Taking ‘cool’ out of health

It seems as though every few years there is a new and exciting diet that storms into the media and becomes the topic of debate for so-called “fitness gurus” all across the internet. While some are absolutely ridiculous, others make a bit of sense. I can name a handful of mainstream “diets” that are built on fairly sound principles, not just some absurdly unhealthy loophole to hastily drop a few pounds. However, I’m not going to name any of these and neither should you.

Here in America we are all about shortcuts. Why buy “7 Minute Abs” when “6 Minute Abs” is right there next to it on the shelf? While there probably isn’t a difference between the two and I’m sure it’s going to take a few more minutes before those abs show up, this is how health and fitness marketing in our society works. To put it simply, it’s not very cool.

When it comes to your diet, clever names and hashtags on Twitter should never have an influence. If you find yourself consuming nothing more than kale juice and organic nut butter, this isn’t making you “fit.” If you are consuming two packs of bacon and three pots of coffee for breakfast, you couldn’t be farther from our Paleolithic ancestors. Besides, since when did a caveman become the image of health?

Like I said before, some of these famous “diets” actually have some incredible research and nutritional principles behind them. Basing what you eat off of what a caveman ate is ridiculous, right? However, focusing on healthy fats while eliminating grains and processed foods is genius! How do I know? Because years of research have told us this, but it wasn’t until some clever marketers got a hold of it and distorted it, that word began to get out.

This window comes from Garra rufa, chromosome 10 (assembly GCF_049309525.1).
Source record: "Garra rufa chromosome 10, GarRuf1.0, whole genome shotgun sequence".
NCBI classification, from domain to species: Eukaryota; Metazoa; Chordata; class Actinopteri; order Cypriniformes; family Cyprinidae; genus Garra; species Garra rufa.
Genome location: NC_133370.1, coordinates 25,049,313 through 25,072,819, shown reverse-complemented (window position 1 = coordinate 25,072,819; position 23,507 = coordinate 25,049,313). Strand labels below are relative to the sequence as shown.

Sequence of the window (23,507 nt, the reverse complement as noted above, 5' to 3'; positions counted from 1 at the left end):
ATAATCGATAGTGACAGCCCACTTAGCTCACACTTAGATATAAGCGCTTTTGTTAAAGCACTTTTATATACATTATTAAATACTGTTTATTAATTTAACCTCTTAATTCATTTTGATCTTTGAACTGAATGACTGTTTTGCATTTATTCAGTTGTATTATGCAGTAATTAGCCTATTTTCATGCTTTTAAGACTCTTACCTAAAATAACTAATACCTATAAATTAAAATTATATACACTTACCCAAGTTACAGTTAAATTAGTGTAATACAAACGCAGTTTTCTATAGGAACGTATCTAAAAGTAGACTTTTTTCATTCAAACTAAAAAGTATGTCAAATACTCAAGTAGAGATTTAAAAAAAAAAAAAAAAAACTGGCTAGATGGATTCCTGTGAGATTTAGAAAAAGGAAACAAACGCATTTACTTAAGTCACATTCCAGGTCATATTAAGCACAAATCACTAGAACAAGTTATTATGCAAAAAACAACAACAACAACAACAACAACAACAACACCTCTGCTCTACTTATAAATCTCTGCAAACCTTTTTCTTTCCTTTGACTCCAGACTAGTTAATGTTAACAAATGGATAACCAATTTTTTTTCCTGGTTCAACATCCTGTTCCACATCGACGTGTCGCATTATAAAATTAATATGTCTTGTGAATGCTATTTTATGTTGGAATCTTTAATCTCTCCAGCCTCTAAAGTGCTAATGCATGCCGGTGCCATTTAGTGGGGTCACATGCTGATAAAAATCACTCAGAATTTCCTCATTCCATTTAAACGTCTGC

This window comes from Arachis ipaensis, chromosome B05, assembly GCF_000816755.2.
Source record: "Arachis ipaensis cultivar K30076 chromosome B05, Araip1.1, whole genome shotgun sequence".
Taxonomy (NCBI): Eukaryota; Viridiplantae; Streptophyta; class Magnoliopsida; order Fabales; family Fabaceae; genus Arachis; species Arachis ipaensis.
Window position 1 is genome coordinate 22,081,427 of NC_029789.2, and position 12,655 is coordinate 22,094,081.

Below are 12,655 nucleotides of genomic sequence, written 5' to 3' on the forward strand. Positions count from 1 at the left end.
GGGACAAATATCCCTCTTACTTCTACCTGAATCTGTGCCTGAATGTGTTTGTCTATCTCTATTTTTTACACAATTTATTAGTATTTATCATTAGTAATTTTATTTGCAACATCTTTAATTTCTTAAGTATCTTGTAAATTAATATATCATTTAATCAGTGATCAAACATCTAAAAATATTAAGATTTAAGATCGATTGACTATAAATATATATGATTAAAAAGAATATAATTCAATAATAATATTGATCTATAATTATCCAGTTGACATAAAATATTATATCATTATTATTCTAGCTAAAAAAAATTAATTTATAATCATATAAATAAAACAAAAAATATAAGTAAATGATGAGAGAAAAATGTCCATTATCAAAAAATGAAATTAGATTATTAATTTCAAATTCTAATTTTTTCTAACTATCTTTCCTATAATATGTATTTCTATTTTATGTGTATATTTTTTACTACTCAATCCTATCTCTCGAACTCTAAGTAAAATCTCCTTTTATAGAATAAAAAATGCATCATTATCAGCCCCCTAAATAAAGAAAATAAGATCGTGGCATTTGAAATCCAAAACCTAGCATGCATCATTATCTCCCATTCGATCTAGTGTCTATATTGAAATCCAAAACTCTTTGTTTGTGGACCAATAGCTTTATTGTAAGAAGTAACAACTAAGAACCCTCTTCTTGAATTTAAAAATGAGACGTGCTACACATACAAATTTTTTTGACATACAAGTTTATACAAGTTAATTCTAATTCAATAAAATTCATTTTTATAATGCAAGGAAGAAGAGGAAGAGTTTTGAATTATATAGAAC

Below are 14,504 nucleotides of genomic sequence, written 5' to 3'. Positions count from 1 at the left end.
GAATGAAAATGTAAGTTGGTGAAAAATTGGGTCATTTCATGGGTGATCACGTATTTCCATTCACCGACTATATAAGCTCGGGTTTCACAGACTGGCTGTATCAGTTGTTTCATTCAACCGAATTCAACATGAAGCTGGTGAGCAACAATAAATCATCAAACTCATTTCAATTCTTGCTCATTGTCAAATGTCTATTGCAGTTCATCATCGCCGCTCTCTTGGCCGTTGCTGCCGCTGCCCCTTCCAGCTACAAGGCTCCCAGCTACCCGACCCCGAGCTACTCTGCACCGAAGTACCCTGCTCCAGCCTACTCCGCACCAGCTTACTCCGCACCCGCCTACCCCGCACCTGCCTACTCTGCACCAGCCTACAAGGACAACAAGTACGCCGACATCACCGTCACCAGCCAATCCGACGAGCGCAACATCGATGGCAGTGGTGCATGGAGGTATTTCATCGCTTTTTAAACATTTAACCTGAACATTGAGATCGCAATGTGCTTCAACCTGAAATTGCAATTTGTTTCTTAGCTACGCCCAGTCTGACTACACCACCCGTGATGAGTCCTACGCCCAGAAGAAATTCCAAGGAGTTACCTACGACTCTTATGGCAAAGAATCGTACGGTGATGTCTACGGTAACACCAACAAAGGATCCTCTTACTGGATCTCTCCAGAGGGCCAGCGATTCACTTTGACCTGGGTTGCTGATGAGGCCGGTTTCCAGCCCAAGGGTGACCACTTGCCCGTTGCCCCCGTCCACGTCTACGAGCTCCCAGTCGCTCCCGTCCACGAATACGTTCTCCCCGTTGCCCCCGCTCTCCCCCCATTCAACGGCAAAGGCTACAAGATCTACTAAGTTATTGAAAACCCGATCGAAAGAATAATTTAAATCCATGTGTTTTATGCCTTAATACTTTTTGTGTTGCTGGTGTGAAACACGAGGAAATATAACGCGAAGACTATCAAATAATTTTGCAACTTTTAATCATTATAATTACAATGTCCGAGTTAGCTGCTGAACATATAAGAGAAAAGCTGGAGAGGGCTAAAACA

Nutrition is a vast and ever-changing subject that can be a little intimidating, especially when you’re trying to make big changes in your health. Those who are profiting off trendy diets understand this and use it to lure you. Before you take on another “juice cleanse” or consume 14 pounds of broccoli in a week, try this:

Learn the basics

Check out a safe and reliable source like EatRight.org and understand nutrition fundamentals. Know the difference between micro- and macro-nutrients, and what your body does with them. I promise you, an hour spent finding this stuff out for yourself will change your life.

Ask questions

Trendy diets are not going anywhere. They are here to stay, but we can learn a lot from them. While they are fascinating to a nutrition geek like myself, I think anyone looking to improve the way they eat can find interest in how these wild ideas make their way into mainstream. Rather than blindly diving in, dissect them from a safe distance. Many of the wild claims stem back to some piece of valid research that was blown out of proportion. Getting to the foundation of many of these diets will naturally discourage you to indulge, while adding to your nutritional understanding.


This is key to not only nutrition, but to health in general. The truth is, we are all different. What works for me is not going to work for you, even if I write it in a book and get Oprah to sell it for me. Once you have a basic understanding of nutrition, you can start with the fundamentals to create your own diet. Once you have a starting point, you can begin on a journey to discover exactly what works best for you. You can find what helps you reach your ideal weight and fitness level, and what helps you feel the best. After all, your diet is a lifestyle, not a temporary fix.


Again, this applies to a lot more than just nutrition. To achieve health, you have to have balance. Sure, not eating for a week will have you down a few pounds, but at what cost? Your body will be in starvation mode and will immediately put that weight and more back on as soon as it has the opportunity to prevent the stressful situation from happening again. Like I’ve said, your diet needs to be a lifestyle, so it needs to be sustainable. Find a balance between all of your macro- and micronutrients. Find a balance between how many calories you need to consume each day. Find a balance between foods you know your body needs and foods you just simply enjoy.

There’s no quick fix when it comes to nutrition. Your diet should be a journey, not a destination. While there are a lot of maps out there to help you on your way, it’s ultimately up to you.

Trevor DeRuisé is a professional mountain bike racer, riding for Jet Lites and Trainer Road. He is also a nutrition expert and one of the owners of GetReal Nutrition. He is lives in Reno, Nev.

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